NEW YORK — Wal-Mart's Sam's Club chain is teaming up with a lender to offer loans of up to $25,000 to its small business members.
The program is one of several moves the retail giant has made to offer bank-like financial services to customers, in part to help them spend. It also comes as the retailer tries to improve profitability at its warehouse-club chain.
The division of Wal-Mart Stores Inc., which is based in Bentonville, Ark., is testing a program with Superior Financial Group, one of 13 federally licensed nonbank lenders, and will offer $5,000 to $25,000 loans to members who qualify. They don't have to spend the money at Sam's Club.
Sam's Club says 15 percent of its business members reported they were denied a loan in a November survey. That's up from 12 percent in April 2009.
The program will focus on minority-, women- and veteran-owned businesses.
Sam's Club members who apply for a small business loan during the pilot will receive $100 off the application fee, a 20 percent discount and a discount on interest rates.
Businesses can pay $35 for a membership to Sam's Club that includes three annual membership cards that allow them to shop at 600 Sam's Clubs in the U.S. Sam's Club offers other memberships to consumers and businesses that cost as much as $100 annually, depending on the features included.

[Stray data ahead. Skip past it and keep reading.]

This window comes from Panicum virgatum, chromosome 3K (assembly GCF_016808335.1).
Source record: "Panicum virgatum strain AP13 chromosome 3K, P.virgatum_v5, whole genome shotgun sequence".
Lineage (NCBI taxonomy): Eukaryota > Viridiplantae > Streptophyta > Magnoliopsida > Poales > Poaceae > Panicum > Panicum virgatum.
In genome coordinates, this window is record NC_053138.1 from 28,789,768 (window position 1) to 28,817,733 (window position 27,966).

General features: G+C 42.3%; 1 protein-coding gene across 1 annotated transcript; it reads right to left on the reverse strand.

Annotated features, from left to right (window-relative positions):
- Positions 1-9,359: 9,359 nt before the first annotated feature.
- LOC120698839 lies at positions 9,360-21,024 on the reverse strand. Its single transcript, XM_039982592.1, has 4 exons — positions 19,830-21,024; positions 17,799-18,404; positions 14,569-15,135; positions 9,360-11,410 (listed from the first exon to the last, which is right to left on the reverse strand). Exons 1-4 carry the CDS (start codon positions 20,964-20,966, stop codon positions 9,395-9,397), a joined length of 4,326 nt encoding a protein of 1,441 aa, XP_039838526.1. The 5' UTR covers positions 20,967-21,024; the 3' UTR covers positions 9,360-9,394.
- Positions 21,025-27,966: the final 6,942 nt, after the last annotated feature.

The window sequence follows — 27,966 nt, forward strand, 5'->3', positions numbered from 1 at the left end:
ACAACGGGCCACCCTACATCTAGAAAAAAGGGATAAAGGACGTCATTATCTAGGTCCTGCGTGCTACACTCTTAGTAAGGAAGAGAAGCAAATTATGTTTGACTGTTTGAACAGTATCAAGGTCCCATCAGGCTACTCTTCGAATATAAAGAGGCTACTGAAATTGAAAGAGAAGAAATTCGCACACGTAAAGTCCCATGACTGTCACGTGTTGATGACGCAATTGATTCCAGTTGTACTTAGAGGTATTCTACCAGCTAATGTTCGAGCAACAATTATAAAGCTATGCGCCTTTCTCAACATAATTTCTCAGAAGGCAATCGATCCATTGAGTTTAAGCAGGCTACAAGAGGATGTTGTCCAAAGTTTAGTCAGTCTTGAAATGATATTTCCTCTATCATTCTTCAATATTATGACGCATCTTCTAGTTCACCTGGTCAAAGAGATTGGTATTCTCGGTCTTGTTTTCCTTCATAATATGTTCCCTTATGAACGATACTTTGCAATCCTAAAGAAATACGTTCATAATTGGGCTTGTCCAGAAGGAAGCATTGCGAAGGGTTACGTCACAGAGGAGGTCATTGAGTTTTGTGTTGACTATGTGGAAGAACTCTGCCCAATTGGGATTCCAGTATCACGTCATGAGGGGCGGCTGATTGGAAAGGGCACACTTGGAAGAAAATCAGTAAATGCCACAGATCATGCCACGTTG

Although the economy has grown for three straight quarters, tight credit remains a problem for many consumers and businesses.
"Access to capital is a major pain point for our members," said Catherine Corley, vice president, membership at Sam's Club.
The loan program isn't Wal-Mart's first attempt to offer financial products. In 2007 it tried to establish a bank, but dropped the bid after heated debate over whether the world's largest retailer should be allowed to gain the added financial power of a federally insured bank.
In June, the company took a 1 percent stake in Green Dot Corp. Green Dot has provided Wal-Mart's MoneyCard, a prepaid debit card, since 2007.
Wal-Mart earlier this year cut 11,200 Sam's Club jobs when it turned over in-store demonstrations to an outside company. Sam's also closed 10 underperforming stores, which cost another 1,500 jobs.
Shares rose 57 cents, or 1.2 percent, to close at $48.57 Tuesday. The stock has traded between $47.35 and $56.27 over the past year.